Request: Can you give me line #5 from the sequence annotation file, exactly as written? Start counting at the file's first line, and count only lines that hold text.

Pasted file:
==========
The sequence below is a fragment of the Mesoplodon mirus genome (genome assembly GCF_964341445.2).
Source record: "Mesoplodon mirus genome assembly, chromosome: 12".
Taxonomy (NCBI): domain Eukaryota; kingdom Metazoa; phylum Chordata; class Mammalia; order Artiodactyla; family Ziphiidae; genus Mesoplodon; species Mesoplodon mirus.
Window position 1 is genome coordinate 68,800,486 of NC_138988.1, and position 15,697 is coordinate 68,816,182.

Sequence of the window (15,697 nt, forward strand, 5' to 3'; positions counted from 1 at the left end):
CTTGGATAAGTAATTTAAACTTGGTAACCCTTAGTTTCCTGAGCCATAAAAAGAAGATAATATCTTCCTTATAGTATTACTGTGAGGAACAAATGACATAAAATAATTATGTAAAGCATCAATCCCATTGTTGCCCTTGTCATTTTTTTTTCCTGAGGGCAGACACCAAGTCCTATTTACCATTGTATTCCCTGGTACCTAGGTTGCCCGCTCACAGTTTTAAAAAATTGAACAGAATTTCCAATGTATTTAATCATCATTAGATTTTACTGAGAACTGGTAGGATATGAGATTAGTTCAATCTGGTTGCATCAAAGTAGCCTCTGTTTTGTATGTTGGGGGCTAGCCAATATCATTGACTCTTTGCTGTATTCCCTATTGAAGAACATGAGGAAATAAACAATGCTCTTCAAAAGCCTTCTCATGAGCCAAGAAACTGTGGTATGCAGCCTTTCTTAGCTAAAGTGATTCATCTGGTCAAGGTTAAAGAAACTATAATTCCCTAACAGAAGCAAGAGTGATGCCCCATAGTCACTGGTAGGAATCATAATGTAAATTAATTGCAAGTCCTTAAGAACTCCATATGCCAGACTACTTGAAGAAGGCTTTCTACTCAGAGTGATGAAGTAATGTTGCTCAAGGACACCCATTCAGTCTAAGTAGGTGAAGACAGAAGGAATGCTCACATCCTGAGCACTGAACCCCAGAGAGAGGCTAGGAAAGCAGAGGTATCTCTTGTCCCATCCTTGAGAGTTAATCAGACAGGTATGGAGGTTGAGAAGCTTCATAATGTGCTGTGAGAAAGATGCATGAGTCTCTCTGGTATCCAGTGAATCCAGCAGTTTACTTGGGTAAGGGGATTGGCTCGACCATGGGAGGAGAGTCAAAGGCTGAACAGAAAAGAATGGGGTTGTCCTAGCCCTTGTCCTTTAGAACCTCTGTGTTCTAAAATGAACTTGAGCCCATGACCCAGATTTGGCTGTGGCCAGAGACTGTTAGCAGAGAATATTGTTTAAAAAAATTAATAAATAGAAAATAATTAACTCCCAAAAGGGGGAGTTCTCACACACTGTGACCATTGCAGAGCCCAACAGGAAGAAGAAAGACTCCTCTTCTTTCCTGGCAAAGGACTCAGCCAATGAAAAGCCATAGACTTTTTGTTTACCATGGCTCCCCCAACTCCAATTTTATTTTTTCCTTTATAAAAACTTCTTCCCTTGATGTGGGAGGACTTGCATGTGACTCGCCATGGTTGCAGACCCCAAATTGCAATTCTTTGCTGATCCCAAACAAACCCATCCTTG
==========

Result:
Sequence of the window (15,697 nt, forward strand, 5' to 3'; positions counted from 1 at the left end):